While discussing a question about the origin of Zero as value for the default exit code for success, I reflected if there is any Instruction Set Architecture or implementation thereof where testing a byte or word for a value of ONE is favoured over testing for a value of ZERO, but couldn't think of any. All ISA I have meet so far do worst in handling a test for ONE.
Or in a more generic form: is there any ISA treating any discrete value, i.e. a single value, not a range, other then zero, privileged over zero?
(To keep wording simple I'll continue asking about a value of one, but any other than zero will do it)
To give a clear benchmark: The test for ONE must measured against the test for ZERO on these criteria with lower numbers being better:
- number clock cycles
- required memory footprint
- number of instructions
A solution is considered better if it has a lower value on any of these criteria, while not being higher on any of the other. Mixed cases (one higher one lower) might be as well valid after a closer look.
Note, this is about a test of the values of ONE or ZERO of a byte or larger memory unit (like a word), as used for return values. This is not about testing single bit tests (within a byte or word). Of course methods that test for a value of one using on bit test instruction are quite fine. Also, the test must be non-destructive.
So, is there any ISA where testing for a value other than zero performs better than testing for zero?
Bonus: An ISA where testing for any other discrete values is as privileged as testing for zero would already be interesting.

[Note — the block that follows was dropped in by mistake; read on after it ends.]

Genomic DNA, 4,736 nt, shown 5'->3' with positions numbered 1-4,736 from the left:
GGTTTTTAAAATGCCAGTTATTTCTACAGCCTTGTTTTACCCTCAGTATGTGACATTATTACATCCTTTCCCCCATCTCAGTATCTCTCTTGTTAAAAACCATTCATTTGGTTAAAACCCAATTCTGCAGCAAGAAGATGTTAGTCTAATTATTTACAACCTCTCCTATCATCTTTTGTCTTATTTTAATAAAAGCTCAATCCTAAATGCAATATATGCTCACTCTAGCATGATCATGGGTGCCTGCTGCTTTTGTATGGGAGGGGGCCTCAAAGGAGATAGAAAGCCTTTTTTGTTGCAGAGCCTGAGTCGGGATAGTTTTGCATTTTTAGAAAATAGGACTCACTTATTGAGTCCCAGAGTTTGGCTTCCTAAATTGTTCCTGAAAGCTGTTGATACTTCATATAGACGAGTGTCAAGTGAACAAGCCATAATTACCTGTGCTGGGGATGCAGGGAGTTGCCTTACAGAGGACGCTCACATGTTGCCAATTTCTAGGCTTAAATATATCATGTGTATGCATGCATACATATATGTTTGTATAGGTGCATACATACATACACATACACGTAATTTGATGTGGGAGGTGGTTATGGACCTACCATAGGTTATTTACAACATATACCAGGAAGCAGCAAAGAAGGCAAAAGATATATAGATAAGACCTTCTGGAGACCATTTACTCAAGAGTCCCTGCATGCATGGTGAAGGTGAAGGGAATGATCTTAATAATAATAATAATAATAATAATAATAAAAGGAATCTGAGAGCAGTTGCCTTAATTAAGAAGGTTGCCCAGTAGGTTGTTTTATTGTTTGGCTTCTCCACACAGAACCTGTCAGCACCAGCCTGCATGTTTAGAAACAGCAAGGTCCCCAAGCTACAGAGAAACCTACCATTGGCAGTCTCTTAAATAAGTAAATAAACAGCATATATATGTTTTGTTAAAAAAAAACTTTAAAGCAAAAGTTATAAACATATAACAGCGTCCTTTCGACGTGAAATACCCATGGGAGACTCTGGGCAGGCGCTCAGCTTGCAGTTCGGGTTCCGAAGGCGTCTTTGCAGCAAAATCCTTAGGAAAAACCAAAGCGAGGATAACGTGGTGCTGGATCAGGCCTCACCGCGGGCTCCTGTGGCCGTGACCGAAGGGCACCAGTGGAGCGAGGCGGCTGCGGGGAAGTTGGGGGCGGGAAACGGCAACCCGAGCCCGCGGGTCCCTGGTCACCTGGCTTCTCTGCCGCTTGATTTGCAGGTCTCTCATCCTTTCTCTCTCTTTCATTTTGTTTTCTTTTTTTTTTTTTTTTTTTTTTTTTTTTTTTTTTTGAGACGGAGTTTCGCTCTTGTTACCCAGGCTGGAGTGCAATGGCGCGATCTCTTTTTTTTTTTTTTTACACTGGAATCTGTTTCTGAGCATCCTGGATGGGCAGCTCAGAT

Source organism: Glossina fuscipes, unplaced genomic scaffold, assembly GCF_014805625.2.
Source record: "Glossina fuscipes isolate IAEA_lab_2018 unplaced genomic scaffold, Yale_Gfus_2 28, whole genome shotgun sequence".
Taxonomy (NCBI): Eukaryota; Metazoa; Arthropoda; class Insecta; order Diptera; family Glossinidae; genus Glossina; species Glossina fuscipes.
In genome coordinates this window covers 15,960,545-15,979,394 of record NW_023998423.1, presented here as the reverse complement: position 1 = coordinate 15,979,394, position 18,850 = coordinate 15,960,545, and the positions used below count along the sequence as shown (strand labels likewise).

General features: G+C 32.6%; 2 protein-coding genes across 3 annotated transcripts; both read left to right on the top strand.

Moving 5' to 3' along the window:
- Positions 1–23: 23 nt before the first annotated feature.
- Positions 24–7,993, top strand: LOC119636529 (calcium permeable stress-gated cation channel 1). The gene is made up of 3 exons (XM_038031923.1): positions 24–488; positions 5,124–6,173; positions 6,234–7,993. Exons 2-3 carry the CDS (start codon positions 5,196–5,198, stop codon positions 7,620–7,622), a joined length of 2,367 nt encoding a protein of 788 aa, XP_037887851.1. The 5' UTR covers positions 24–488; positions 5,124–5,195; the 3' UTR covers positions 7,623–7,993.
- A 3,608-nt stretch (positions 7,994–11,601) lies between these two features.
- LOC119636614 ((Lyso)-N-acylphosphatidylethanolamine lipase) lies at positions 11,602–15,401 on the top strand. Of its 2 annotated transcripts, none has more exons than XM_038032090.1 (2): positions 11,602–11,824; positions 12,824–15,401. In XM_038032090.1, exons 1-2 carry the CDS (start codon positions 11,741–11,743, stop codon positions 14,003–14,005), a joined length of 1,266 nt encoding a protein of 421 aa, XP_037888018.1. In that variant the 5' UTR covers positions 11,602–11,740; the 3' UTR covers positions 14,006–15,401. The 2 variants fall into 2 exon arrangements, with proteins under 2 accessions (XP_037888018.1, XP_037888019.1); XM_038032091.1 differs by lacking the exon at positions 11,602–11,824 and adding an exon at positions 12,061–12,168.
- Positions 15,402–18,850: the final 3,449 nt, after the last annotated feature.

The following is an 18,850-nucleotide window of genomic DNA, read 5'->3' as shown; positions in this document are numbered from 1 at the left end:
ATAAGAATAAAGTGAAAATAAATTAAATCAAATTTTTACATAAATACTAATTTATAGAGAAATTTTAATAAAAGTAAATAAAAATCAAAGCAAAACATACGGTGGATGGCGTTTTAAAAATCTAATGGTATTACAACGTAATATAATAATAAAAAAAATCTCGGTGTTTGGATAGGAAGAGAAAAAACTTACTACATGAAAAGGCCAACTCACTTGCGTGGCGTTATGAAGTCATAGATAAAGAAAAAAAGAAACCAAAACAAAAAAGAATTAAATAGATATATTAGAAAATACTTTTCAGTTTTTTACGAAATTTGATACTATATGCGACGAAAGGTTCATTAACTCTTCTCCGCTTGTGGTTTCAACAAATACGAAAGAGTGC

(Note: it still must be privileged over generic compare)
For example on a 6502 (or 68xx) testing a byte for a one value can be done by loading the value to be tested and compared :
Or, if no longer needed in A decrementing will save a byte (only 65C02)
In contrast, testing for zero is done by just loading the byte in question:
This is possible as a load instruction sets the zero flag accordingly. Thus testing for zero will always be one instruction less, at least one byte shorter and two clocks faster than testing for one.
Of course this is a benefit of architectures that set flags during load. Architectures that set their flags/condition codes only due test instruction will usually need more instructions, but still often prefer tests for zero. For example an 8080 needs with
6 bytes and 27 cycles, while testing for one will be as well 3 instructions, but 7 bytes and 30 cycles
Two address architectures like x86 or /370 will usually perform equal for both cases, as it comes down ot a simple compare - unless the input is already in a register, where a test instruction again prefers test for zero.
P.S.: I'm confident RC.SE patrons will soon find all possible loopholes :))